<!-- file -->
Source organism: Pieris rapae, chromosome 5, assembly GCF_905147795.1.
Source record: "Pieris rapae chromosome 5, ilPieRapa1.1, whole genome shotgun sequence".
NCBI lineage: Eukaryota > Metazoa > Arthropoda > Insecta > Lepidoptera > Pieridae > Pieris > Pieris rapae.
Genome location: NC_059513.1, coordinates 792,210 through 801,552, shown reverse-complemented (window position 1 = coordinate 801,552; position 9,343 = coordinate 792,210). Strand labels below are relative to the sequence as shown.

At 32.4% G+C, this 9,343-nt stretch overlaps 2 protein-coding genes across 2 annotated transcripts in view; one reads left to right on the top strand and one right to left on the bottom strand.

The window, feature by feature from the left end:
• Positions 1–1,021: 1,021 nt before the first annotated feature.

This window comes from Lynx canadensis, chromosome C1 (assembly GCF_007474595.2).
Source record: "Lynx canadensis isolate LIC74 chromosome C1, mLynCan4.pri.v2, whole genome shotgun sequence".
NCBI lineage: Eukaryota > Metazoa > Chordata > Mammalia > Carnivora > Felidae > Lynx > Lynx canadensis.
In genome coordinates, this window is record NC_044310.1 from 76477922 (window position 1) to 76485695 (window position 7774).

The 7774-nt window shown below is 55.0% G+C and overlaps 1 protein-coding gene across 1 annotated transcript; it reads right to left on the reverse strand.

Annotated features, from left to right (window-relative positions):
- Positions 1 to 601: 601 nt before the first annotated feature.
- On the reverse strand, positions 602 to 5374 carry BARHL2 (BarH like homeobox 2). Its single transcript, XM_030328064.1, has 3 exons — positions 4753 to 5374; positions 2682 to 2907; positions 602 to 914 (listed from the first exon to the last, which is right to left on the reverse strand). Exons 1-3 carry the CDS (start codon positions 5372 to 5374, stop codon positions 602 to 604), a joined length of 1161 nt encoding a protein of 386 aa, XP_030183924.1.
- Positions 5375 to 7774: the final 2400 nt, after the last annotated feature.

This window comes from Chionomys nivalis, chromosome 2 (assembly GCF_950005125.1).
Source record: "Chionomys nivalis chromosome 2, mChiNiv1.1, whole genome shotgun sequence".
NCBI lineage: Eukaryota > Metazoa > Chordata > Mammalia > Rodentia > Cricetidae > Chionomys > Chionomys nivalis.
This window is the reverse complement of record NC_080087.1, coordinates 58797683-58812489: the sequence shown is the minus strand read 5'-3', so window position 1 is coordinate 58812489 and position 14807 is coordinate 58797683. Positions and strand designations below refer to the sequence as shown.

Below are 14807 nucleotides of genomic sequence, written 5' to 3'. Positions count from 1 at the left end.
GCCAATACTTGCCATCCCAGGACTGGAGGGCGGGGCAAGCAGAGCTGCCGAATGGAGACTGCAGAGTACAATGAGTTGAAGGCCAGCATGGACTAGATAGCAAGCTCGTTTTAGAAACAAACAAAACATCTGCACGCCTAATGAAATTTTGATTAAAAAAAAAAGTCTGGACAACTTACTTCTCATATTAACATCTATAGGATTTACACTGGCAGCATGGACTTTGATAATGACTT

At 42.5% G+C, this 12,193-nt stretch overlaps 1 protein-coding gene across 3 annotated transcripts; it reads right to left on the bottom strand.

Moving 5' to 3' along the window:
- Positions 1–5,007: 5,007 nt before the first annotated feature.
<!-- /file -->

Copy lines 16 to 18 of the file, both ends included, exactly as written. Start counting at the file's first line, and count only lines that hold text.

- Positions 5375 to 7774: the final 2400 nt, after the last annotated feature.

This window comes from Chionomys nivalis, chromosome 2 (assembly GCF_950005125.1).
Source record: "Chionomys nivalis chromosome 2, mChiNiv1.1, whole genome shotgun sequence".